What prompted the need for more space? It’s difficult to say exactly. Mister Boomer thinks part of it has to do with the American Dream of doing better than your parents. Those expectations point up the need for more of everything, and that means more space in which to put all the stuff. It’s hard to imagine these days that boomers were the generation that rallied against conspicuous consumption, yet boomers raised children and grandchildren who could not possibly imagine growing up in the rooms and conditions in which boomers spent their lives.

Better? Worse? It’s all a matter of perspective. Open concept kitchens? It’s no longer the enclosed space where mom would chase you out of “her room.” Walk-in pantries? Available goods with longer shelf life and appliances to cook with coupled with the needs of families for quick evening meals means pantries will continue to be an important feature of every new home. More closets, bigger closets? Until we all realize that less clothing is better for our environment as well as our space, closet space will expand.

How about you, boomers? Did you grow up in compartmentalized houses that were half the size of the homes of your children?


Boomers Saw — and Heard — the Signs

Mister Boomer has written several posts about his Morning Jukebox Syndrome, the affliction that causes songs from the boomer era to play in his head upon awakening, practically every day. He has since learned many other boomers experience this same situation. It’s endless fascinating to him that songs that may not have been heard for 30, 40 or 50 years can suddenly appear in the brain, lyrics complete, as if they were playing on the radio. So when a few songs began to reappear in a bit of cluster in the past month, Mister Boomer had no choice but to take it as a sign he should write about them. The “sign” was songs that mention the word, sign. Here are the three songs:

Sign of the Times – Petula Clark (1966)
There’s not a shred of any Eve of Destruction in Petula Clark’s music. On the contrary, the beat is up, the mood wide-eyed and happy. The sign in this song is that a boy who previously didn’t give her the attention she wanted has now changed his tune. Her times are changing, in her song, for the better. The song peaked at Number Two on Billboard’s Adult Contemporary charts.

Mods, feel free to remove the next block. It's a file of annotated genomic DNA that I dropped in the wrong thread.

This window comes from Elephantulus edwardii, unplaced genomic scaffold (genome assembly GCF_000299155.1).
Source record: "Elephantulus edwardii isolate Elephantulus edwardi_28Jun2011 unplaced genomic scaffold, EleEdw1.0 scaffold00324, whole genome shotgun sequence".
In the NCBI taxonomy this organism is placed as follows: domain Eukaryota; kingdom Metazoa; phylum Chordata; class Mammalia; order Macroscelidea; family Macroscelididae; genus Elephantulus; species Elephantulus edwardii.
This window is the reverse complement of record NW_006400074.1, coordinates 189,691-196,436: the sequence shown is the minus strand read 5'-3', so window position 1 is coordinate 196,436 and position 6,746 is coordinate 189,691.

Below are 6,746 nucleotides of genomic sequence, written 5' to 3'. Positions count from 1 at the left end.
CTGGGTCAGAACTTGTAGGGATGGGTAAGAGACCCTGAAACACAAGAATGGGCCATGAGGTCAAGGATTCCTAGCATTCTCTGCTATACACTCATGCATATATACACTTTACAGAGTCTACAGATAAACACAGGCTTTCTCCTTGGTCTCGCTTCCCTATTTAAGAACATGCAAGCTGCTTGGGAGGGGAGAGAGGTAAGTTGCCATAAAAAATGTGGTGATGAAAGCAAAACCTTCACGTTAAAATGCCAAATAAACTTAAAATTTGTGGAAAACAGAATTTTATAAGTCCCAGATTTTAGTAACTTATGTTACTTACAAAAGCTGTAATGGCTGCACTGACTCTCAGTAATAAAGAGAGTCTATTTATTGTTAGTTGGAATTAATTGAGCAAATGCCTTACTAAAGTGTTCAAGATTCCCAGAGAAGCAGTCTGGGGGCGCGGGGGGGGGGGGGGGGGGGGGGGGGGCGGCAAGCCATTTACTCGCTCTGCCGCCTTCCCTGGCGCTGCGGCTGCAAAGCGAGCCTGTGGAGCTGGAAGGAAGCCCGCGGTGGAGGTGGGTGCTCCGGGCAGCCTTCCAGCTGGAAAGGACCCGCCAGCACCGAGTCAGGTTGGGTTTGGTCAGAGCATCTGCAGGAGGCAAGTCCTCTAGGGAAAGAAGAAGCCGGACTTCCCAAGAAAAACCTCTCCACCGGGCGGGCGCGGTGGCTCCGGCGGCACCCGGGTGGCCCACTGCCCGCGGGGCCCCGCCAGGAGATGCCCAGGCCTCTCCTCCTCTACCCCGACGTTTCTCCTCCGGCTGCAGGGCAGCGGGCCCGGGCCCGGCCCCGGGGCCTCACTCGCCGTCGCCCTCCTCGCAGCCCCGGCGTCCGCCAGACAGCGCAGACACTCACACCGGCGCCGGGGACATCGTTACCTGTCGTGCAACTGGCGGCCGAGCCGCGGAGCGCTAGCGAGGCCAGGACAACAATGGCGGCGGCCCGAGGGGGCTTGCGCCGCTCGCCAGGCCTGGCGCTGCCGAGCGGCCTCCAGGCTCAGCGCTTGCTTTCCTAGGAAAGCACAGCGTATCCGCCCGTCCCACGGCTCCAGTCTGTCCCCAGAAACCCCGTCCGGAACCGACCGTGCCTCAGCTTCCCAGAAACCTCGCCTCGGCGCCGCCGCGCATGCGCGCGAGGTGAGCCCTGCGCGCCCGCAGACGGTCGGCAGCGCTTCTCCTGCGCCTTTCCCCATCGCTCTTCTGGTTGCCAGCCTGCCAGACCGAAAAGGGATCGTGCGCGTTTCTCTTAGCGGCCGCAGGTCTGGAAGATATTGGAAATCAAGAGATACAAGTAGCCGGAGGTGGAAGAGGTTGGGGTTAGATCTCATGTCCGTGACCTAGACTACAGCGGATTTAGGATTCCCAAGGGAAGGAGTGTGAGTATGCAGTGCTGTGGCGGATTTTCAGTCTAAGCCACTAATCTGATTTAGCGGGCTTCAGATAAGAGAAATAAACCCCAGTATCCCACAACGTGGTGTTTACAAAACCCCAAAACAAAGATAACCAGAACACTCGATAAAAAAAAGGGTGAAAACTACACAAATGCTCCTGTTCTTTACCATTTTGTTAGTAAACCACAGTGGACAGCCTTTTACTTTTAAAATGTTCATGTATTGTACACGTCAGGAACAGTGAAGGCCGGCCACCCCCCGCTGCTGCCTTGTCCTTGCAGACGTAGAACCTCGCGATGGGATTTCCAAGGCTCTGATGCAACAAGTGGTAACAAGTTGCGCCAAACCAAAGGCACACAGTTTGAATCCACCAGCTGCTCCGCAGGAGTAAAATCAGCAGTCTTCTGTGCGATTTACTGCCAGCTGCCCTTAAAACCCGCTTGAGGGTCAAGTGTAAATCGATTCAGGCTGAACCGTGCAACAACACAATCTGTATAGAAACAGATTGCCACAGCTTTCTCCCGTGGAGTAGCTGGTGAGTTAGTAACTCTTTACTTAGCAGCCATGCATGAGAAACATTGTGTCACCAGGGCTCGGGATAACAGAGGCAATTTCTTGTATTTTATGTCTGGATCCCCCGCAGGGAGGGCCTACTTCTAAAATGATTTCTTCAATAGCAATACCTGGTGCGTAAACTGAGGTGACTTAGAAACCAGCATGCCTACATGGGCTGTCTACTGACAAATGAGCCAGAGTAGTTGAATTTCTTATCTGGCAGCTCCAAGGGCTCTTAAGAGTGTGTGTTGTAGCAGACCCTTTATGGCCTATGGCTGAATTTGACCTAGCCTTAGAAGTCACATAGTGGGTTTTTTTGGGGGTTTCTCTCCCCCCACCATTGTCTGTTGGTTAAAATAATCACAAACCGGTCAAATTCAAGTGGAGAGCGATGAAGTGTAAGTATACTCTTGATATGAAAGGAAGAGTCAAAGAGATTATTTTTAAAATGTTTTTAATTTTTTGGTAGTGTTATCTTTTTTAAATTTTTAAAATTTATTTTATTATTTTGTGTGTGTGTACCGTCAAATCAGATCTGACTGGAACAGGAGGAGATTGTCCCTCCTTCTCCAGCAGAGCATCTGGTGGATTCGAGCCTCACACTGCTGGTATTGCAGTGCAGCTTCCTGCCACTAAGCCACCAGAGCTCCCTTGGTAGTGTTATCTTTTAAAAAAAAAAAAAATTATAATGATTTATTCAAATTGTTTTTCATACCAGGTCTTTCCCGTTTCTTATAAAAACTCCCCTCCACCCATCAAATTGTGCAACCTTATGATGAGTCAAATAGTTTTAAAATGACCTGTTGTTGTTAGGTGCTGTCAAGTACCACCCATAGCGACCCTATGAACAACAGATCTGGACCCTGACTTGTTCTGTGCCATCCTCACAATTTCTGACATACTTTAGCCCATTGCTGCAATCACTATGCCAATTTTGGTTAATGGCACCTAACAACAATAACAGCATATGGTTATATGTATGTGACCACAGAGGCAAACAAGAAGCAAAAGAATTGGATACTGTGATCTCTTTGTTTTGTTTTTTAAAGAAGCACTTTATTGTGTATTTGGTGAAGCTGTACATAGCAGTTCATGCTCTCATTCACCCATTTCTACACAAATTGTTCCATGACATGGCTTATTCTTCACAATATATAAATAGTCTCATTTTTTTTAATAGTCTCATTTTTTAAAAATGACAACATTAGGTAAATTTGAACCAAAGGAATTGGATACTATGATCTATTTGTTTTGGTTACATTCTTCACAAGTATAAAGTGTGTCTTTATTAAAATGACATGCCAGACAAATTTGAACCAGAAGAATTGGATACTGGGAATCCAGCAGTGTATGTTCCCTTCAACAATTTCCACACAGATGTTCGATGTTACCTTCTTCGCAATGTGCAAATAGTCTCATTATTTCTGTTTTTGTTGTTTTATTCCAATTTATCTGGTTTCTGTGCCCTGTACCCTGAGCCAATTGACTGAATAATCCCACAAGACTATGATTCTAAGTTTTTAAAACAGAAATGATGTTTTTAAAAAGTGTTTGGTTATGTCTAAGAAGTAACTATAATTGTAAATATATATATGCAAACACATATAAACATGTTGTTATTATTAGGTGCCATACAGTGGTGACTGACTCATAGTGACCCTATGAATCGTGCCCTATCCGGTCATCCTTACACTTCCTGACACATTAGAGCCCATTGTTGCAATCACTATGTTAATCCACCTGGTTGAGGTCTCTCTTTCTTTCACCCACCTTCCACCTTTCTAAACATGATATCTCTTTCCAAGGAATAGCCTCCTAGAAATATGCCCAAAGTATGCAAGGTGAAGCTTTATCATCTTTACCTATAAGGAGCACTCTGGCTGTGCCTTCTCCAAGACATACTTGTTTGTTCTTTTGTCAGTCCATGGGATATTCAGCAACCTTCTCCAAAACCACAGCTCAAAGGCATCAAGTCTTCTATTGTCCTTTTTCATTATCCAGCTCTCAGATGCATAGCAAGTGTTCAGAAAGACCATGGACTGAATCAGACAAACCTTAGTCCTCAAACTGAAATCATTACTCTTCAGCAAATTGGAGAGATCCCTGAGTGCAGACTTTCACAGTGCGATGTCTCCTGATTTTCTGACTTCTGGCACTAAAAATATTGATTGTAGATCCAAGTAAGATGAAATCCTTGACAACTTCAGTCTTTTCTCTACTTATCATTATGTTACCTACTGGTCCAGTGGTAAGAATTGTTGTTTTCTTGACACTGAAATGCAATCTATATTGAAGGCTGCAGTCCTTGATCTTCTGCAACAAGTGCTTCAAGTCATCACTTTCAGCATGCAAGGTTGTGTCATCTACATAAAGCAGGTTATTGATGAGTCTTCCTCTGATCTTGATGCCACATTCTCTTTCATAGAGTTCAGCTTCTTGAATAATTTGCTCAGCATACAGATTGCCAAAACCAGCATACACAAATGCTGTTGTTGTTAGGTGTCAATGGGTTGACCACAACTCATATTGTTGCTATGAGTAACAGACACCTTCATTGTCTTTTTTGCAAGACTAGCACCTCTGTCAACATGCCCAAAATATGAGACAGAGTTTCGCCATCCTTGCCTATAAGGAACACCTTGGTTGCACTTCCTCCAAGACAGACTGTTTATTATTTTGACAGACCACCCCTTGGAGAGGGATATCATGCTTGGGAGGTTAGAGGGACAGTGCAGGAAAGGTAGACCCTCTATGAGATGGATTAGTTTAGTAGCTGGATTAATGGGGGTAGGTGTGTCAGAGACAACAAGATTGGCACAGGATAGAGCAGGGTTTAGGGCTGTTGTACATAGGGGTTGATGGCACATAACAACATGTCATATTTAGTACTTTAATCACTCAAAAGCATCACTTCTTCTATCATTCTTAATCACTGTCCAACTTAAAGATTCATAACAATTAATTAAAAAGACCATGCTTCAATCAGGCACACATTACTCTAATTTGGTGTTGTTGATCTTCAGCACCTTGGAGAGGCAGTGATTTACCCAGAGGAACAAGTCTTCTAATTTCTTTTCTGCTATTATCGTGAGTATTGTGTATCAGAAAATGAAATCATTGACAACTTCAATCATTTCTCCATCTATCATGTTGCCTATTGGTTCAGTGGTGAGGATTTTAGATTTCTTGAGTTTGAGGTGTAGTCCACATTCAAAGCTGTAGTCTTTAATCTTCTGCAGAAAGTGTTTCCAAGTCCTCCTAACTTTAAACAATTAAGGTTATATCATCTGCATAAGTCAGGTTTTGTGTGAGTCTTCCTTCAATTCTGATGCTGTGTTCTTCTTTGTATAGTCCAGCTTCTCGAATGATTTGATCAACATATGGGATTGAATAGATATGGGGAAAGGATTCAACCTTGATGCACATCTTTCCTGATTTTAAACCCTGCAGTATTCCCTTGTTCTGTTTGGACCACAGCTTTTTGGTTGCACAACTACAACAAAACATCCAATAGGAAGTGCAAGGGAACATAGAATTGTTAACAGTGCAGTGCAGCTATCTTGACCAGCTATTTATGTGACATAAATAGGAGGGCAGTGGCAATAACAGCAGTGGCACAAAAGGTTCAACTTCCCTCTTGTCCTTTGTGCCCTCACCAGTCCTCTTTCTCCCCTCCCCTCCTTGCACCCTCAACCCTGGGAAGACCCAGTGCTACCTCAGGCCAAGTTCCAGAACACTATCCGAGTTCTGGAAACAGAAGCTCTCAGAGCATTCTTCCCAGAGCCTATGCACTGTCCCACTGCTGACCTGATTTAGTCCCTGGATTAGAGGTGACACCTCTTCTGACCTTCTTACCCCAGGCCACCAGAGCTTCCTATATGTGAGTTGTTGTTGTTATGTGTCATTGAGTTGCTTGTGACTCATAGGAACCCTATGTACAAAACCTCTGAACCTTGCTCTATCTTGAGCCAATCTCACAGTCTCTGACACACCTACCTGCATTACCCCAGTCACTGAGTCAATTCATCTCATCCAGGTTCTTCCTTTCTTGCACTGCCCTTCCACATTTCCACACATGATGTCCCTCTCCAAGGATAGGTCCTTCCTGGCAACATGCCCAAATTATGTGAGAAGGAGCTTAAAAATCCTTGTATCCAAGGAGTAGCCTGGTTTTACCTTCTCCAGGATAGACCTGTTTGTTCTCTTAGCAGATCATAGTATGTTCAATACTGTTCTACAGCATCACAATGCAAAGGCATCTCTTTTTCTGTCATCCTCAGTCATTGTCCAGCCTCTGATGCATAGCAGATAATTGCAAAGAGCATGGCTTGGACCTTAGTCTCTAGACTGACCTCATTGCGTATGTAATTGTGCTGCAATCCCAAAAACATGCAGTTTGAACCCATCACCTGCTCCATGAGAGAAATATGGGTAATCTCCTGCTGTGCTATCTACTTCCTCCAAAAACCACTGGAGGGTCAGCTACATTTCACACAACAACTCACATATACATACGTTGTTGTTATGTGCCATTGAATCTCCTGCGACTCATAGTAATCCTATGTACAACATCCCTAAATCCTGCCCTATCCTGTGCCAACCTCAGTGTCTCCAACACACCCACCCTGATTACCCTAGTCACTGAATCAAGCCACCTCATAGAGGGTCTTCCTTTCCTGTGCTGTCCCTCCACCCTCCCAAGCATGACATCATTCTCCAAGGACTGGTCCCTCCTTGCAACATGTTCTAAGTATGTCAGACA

Gimme Little Sign – Brenton Wood (1967)
As in Petula Clark’s tune, this one is a straightforward love song. The sign here is the singer is looking for some reciprocity — a sign that the woman feels the same as he does. The song peaked at Number Nine on Billboard’s Hot 100.

Signs – Five Man Electrical Band (1971)
After touring with groups like The Allman Brothers, Edgar Winter, Sly and the Family Stone and Rare Earth, this Canadian band scored with a song that talks about signs as limiting dialogue and inclusion, a real boomer-era sentiment. First released as a B-side on a single in 1968, it was the 1971 re-release as a promo for their album, Good-byes and Butterflies, that caught boomers’ attention. Mister B could partially identify with it since, after being forced to keep his hair cut in parochial high school, he was then heading to college and free to grow it long, plus a mustache as well. So the lyrics, And the sign said long-haired freaky people need not apply were relatable. The song reached Number Three on the Billboard Hot 100 chart in the U.S.

In the end, what is Mister Boomer — or any boomer for that matter — to make of the sudden appearance of sign-related songs in his Morning Jukebox Syndrome? At this particular point in this particular year, when no news is good news, maybe the signs point to the variety and wisdom found in boomer music as a way to cope, if not to find hope and a path forward?

What do the signs tell you, boomers?